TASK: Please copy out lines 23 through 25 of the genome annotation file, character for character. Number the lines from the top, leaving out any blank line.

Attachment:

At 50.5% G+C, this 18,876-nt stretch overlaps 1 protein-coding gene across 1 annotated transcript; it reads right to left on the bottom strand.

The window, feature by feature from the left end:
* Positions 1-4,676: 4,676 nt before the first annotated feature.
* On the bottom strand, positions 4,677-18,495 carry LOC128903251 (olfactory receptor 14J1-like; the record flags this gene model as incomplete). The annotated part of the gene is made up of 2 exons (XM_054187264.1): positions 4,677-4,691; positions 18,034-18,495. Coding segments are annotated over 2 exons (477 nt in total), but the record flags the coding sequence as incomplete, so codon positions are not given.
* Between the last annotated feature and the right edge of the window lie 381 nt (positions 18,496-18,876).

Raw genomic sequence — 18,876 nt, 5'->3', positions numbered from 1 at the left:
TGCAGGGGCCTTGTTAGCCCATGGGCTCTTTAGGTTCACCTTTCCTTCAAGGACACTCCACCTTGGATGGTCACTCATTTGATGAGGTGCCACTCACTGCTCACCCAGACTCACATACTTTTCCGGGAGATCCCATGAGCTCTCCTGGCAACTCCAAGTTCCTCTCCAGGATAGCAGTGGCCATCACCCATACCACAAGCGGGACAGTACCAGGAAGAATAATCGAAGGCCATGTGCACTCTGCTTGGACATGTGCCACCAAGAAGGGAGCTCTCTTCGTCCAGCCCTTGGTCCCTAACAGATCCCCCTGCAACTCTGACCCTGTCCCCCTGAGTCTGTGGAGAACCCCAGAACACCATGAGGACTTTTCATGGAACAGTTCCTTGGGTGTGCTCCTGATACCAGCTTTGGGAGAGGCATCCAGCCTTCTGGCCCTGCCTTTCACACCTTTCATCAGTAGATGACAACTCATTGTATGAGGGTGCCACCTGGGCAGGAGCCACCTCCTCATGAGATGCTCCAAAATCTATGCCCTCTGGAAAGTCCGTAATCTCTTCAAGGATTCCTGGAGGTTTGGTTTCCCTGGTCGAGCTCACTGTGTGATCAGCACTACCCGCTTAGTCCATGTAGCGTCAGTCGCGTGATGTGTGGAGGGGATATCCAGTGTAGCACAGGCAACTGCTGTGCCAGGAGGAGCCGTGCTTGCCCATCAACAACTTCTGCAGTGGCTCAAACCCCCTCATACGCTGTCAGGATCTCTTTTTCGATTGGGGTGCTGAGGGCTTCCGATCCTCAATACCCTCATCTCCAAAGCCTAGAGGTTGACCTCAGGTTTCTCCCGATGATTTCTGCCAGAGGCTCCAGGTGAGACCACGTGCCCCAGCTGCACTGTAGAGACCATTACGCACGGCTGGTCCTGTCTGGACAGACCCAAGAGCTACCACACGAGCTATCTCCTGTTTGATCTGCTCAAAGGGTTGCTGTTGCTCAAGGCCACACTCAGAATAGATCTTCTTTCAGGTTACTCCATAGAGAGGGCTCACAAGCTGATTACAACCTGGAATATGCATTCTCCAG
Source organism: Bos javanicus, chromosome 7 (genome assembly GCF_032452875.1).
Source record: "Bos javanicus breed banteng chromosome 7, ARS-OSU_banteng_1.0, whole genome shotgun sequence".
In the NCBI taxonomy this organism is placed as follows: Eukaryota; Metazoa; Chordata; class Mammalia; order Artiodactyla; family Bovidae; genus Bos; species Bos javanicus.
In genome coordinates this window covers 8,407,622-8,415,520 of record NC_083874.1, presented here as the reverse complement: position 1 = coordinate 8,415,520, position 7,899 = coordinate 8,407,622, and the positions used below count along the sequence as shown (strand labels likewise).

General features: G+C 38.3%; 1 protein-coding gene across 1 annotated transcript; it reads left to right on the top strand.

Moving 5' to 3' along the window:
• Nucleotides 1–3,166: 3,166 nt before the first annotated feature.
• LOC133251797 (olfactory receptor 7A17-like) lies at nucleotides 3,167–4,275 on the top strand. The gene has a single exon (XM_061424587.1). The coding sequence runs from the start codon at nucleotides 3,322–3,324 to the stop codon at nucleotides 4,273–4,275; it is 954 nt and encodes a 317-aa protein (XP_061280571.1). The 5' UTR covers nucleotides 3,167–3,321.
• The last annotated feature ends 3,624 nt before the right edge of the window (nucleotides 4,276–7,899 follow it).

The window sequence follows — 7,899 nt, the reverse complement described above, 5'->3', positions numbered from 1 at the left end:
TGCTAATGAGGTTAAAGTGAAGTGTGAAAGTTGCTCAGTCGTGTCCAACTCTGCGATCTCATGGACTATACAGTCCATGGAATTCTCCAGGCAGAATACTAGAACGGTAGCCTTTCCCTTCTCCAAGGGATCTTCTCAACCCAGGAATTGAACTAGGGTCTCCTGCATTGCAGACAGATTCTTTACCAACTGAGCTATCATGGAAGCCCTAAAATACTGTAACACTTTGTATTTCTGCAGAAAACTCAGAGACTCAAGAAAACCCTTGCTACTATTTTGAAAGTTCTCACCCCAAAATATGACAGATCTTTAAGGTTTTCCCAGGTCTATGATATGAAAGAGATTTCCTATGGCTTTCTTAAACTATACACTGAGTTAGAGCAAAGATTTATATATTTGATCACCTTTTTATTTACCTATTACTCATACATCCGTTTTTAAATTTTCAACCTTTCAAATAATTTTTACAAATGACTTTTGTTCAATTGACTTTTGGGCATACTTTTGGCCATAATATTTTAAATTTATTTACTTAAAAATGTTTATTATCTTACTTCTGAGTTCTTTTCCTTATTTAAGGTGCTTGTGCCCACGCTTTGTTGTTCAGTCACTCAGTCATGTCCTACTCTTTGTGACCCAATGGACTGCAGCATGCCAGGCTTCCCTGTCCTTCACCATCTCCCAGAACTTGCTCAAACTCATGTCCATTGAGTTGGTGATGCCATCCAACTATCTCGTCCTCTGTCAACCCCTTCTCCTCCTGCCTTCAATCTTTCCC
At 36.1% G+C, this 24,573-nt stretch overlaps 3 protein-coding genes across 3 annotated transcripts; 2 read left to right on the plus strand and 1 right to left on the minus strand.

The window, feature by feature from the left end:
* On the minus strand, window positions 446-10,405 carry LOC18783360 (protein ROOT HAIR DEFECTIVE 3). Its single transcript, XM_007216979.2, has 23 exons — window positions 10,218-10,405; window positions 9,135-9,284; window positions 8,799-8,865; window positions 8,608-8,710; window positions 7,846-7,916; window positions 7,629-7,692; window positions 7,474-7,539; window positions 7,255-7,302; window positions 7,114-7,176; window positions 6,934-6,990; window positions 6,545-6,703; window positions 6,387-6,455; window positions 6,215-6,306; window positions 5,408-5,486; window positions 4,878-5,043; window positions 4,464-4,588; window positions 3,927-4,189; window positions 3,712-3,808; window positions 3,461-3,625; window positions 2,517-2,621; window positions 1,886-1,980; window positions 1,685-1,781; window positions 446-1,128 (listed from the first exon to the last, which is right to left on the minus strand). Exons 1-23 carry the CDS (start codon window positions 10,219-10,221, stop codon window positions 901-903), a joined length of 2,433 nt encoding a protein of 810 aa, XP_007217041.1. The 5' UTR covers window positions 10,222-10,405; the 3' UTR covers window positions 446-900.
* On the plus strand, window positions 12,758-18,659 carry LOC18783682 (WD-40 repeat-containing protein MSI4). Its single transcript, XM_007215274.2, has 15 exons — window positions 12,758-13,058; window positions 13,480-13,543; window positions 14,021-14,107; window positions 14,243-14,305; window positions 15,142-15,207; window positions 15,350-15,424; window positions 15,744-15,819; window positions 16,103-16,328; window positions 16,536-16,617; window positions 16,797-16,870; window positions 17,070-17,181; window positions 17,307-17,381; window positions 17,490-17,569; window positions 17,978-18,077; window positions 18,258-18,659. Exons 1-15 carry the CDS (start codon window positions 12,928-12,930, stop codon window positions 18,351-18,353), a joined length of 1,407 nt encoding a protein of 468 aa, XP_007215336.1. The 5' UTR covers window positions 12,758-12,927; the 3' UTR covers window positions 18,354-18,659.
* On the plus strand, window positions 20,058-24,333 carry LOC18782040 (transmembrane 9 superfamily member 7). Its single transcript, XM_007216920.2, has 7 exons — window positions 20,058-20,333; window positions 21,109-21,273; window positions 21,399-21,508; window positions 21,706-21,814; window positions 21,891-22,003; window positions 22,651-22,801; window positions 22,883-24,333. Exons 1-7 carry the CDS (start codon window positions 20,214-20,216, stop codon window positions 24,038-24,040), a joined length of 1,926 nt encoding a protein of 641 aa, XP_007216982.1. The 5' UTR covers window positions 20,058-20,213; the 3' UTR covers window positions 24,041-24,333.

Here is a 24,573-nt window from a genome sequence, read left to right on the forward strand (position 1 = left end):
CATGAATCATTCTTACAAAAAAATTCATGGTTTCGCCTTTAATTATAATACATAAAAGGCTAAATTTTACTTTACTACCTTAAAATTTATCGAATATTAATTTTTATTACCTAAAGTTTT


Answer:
* On the plus strand, window positions 20,058-24,333 carry LOC18782040 (transmembrane 9 superfamily member 7). Its single transcript, XM_007216920.2, has 7 exons — window positions 20,058-20,333; window positions 21,109-21,273; window positions 21,399-21,508; window positions 21,706-21,814; window positions 21,891-22,003; window positions 22,651-22,801; window positions 22,883-24,333. Exons 1-7 carry the CDS (start codon window positions 20,214-20,216, stop codon window positions 24,038-24,040), a joined length of 1,926 nt encoding a protein of 641 aa, XP_007216982.1. The 5' UTR covers window positions 20,058-20,213; the 3' UTR covers window positions 24,041-24,333.

Here is a 24,573-nt window from a genome sequence, read left to right on the forward strand (position 1 = left end):
CATGAATCATTCTTACAAAAAAATTCATGGTTTCGCCTTTAATTATAATACATAAAAGGCTAAATTTTACTTTACTACCTTAAAATTTATCGAATATTAATTTTTATTACCTAAAGTTTT